Godzilla-Teaser-Poster-2 Compared to the majority of summer blockbusters, Godzilla is a relatively slow movie[2]. Viewers expecting non-stop Godzilla mayhem—those wanting to watch the giant lizard destroy city after city—will likely leave the theater disappointed. Sure, there’s enough MUTO (Massive Unidentified Terrestrial Organism) mayhem to get us through the first and second act, but Gareth Edwards’s genius is that he makes us wait breathlessly, as the tension steadily increases, leading up to the big reveal—the appearance of Godzilla. Edwards gives us glimpses of our kaiju hero throughout the first and second acts, to be sure; but he does so in a veiled and strategic manner—enough to whet our appetite but not overwhelm. We get fleeting glimpses of Godzilla in the opening credits. One hour into the film, we get our first good look, as the camera pans up in a Hawaii airport to reveal the towering beast. Still, this shot is brief—only a few seconds—and only heightens our anticipation as audience members. Edwards allows the enemy MUTOs to roam the earth for the bulk of the film, bringing destruction and disaster, while giving the audience a few precious glimpses of Godzilla. The effect of this gradual reveal is that we, as a collective audience, feel the desperation of the film’s characters; we long for the suffering and destruction to cease; we long for the arrival of Godzilla, for he is the only one who can save us from the MUTOs. Military efforts to stop the monsters fail miserably; and because Edwards deftly uses low angles—grounding the audience in human perspective—we feel helpless and hopeless apart from Godzilla. When the King of the Monsters finally shows up for the showdown, you want to cheer—to clap. Godzilla is finally here. Edwards’s slow and deliberate pacing may frustrate some viewers, but those who wait patiently are rewarded. Godzilla’s arrival is marked with power precisely because he has come at the right moment.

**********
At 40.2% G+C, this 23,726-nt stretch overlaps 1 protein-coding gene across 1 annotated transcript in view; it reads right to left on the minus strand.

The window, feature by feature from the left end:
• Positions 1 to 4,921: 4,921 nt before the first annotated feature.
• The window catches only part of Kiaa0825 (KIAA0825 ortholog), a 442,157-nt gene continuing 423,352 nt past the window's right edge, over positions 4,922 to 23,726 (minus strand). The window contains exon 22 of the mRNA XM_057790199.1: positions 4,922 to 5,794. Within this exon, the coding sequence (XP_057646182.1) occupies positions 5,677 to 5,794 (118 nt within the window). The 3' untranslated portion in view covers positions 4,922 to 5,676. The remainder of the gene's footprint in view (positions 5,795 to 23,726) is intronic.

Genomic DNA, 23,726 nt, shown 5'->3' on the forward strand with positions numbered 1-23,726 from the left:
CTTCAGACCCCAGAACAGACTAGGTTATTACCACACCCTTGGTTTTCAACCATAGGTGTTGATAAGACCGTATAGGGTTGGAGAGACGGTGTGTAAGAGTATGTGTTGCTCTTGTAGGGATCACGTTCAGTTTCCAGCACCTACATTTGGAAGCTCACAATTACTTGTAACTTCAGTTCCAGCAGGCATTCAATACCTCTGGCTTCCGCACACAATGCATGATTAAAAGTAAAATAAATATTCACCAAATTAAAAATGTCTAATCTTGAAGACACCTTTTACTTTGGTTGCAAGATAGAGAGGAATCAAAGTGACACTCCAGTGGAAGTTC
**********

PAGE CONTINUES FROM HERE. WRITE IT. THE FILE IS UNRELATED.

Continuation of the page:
The Christian parallels should be obvious by now. We see in Godzilla a pacing that mirrors, in a small way, the storyline of redemptive history. The story of the Bible is a slow build to the coming of Christ. We see Christ, not in full, but in shadows and types in the Old Testament. When Christ comes, there is great rejoicing; Mary exclaims, “My soul magnifies the Lord, and my spirit rejoices in God my savior”(Luke 1:46b-47); the stones threaten to cry out (19:40). The picture of Godzilla coming to the rescue when there is no other hope is dwarfed by the reality that “while we were still weak, at the right time Christ died for the ungodly”(Romans 5:6).